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Pilot's Handbook of Aeronautical Knowledge
Aeronautical Decision-Making
Hazard and Risk

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Pilot's Handbook of Aeronautical Knowledge

Preface

Acknowledgements

Table of Contents

Chapter 1, Introduction To Flying
Chapter 2, Aircraft Structure
Chapter 3, Principles of Flight
Chapter 4, Aerodynamics of Flight
Chapter 5, Flight Controls
Chapter 6, Aircraft Systems
Chapter 7, Flight Instruments
Chapter 8, Flight Manuals and Other Documents
Chapter 9, Weight and Balance
Chapter 10, Aircraft Performance
Chapter 11, Weather Theory
Chapter 12, Aviation Weather Services
Chapter 13, Airport Operation
Chapter 14, Airspace
Chapter 15, Navigation
Chapter 16, Aeromedical Factors
Chapter 17, Aeronautical Decision Making

Appendix

Glossary

Index

With the PAVE checklist, pilots have a simple way to
remember each category to examine for risk prior to each
flight. Once a pilot identifies the risks of a flight, he or she
needs to decide whether the risk or combination of risks can
be managed safely and successfully. If not, make the decision
to cancel the flight If the pilot decides to continue with the
flight, he or she should develop strategies to mitigate the
risks. One way a pilot can control the risks is to set personal
minimums for items in each risk category. These are limits
unique to that individual pilot's current level of experience
and proficiency.

For example, the aircraft may have a maximum crosswind
component of 15 knots listed in the aircraft flight manual
(AFM), and the pilot has experience with 10 knots of direct
crosswind. It could be unsafe to exceed a 10 knots crosswind
component without additional training. Therefore, the 10 kts
crosswind experience level is that pilot's personal limitation
until additional training with a certificated flight instructor
(CFI) provides the pilot with additional experience for flying
in crosswinds that exceed 10 knots.

One of the most important concepts that safe pilots
understand is the difference between what is "legal" in terms
of the regulations, and what is "smart" or "safe" in terms of
pilot experience and proficiency.

P = Pilot in Command (PIC)
The pilot is one of the risk factors in a flight The pilot
must ask, "Am I ready for this trip?" in terms of experience,
recency, currency, physical and emotional condition. The
IMSAFE checklist provides the answers.

A = Aircraft
What limitations will the aircraft impose upon the trip? Ask
the following questions:
• Is this the right aircraft for the flight?
• Am I familiar with and current in this aircraft? Aircraft
performance figures and the AFM are based on a brand
new aircraft flown by a professional test pilot. Keep
that in mind while assessing personal and aircraft
performance.
• Is this aircraft equipped for the flight? Instruments?
Lights? Navigation and communication equipment
adequate?
• Can this aircraft use the runways available for the trip
with an adequate margin of safety under the conditions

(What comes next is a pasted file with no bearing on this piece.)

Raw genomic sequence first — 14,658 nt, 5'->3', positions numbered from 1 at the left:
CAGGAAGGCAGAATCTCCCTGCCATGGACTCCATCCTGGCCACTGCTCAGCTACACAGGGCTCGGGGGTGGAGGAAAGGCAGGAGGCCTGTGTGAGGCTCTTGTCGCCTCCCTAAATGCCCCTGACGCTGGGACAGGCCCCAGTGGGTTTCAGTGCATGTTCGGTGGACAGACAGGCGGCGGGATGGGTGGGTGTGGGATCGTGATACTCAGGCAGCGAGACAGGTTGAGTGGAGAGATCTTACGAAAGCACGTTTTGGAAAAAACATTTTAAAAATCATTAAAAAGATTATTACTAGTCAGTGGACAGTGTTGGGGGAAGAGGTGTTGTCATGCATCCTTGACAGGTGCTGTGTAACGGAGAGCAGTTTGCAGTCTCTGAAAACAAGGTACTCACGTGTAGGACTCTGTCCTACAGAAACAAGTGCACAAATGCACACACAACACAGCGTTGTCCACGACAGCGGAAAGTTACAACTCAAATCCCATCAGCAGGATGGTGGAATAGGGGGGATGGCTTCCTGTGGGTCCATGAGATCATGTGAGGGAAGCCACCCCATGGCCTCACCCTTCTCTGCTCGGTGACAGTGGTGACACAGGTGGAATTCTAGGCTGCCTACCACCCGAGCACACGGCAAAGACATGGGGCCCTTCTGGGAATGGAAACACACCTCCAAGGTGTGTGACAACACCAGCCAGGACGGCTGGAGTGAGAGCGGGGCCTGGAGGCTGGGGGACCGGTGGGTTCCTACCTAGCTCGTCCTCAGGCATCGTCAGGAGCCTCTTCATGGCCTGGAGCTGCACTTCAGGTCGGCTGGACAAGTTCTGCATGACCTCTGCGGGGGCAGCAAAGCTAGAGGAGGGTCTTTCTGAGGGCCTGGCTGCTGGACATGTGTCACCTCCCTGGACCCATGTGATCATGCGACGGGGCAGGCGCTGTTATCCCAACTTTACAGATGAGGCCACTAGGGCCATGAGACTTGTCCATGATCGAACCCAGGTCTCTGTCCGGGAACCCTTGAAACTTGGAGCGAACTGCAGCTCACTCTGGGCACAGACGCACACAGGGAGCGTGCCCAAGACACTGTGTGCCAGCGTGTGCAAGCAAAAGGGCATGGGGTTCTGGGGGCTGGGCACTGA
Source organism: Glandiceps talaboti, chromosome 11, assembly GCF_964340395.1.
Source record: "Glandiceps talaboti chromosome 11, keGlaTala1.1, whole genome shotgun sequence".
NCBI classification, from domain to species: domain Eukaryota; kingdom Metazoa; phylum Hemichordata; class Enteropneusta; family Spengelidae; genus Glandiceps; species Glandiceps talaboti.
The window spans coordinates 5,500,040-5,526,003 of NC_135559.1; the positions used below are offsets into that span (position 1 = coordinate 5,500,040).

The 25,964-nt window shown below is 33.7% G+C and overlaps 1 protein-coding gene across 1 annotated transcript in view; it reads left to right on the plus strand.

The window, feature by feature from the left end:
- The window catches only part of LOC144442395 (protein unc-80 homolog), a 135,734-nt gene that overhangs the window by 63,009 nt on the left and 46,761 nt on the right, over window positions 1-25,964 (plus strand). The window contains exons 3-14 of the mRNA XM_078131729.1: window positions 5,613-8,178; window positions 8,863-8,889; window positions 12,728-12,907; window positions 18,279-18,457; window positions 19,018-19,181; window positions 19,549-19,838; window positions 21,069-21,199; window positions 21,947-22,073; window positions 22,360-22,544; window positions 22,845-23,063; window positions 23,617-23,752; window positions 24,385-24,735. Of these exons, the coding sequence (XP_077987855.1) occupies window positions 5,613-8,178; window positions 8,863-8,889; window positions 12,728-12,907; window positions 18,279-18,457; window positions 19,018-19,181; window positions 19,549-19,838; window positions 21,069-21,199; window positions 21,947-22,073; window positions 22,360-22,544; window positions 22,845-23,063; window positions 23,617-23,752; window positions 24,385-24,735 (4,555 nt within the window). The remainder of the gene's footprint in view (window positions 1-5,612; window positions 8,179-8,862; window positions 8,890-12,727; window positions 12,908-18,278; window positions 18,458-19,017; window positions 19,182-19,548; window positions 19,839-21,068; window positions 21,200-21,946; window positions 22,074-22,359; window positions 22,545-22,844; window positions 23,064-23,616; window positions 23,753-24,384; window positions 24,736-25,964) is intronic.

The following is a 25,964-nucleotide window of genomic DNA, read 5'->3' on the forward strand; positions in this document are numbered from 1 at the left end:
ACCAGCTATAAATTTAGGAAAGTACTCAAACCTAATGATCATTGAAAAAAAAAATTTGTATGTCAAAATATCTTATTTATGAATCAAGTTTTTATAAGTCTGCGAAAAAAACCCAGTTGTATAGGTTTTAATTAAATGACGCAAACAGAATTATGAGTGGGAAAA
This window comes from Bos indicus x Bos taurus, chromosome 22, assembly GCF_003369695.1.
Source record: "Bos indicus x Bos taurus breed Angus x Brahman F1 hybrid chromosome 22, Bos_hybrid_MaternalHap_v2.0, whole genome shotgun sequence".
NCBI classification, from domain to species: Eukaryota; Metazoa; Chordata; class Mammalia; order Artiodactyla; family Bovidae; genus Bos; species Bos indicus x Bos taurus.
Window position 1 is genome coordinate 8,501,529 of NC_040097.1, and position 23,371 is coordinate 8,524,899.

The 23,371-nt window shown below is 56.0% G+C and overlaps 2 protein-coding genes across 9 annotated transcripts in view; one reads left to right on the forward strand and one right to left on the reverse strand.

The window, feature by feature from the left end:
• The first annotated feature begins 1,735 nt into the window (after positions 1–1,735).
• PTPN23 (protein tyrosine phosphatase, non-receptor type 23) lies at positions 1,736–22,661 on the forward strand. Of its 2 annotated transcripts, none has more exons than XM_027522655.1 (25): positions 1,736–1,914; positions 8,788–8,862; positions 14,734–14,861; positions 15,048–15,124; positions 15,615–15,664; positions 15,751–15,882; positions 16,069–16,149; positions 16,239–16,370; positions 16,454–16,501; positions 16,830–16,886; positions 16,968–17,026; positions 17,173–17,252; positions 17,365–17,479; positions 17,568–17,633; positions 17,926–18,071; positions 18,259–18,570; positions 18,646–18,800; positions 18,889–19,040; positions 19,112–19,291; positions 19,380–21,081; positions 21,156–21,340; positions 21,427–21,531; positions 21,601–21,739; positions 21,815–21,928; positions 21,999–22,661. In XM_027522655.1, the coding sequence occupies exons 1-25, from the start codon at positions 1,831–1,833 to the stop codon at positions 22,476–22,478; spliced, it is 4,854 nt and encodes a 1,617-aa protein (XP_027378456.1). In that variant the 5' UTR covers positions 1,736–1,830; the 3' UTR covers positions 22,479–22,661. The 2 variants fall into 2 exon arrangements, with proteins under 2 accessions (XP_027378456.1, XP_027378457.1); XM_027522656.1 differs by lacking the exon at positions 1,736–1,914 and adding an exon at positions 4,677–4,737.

to be flown?
• Can this aircraft carry the planned load?
• Can this aircraft operate at the altitudes needed for the
trip?

• Does this aircraft have sufficient fuel capacity, with
reserves, for trip legs planned?
• Does the fuel quantity delivered match the fuel
quantity ordered?

V = Environment
Weather
Weather is an major environmental consideration. Earlier
it was suggested pilots set their own personal minimums,
especially when it comes to weather. As pilots evaluate
the weather for a particular flight, they should consider the
following:
• What are the current ceiling and visibility? In
mountainous terrain, consider having higher minimums
for ceiling and visibility, particularly if the terrain is
unfamiliar.
• Consider the possibility that the weather may be
different than forecast. Have alternative plans and
be ready and willing to divert, should an unexpected
change occur.
• Consider the winds at the airports being used and the
strength of the crosswind component.
• If flying in mountainous terrain, consider whether there
are strong winds aloft. Strong winds in mountainous
terrain can cause severe turbulence and downdrafts
and be very hazardous for aircraft even when there is
no other significant weather.
• Are there any thunderstorms present or forecast?
• If there are clouds, is there any icing, current or
forecast? What is the temperature/dew point spread
and the current temperature at altitude? Can descent
be made safely all along the route?
• If icing conditions are encountered, is the pilot
experienced at operating the aircraft's deicing or
anti-icing equipment? Is this equipment in good
condition and functional? For what icing conditions
is the aircraft rated, if any?
Terrain
Evaluation of terrain is another important component of
analyzing the flight environment.
• To avoid terrain and obstacles, especially at night or
in low visibility, determine safe altitudes in advance
by using the altitudes shown on VFR and IFR charts
during preflight planning.
• Use maximum elevation figures (MEFs) and other
easily obtainable data to minimize chances of an
inflight collision with terrain or obstacles.

 

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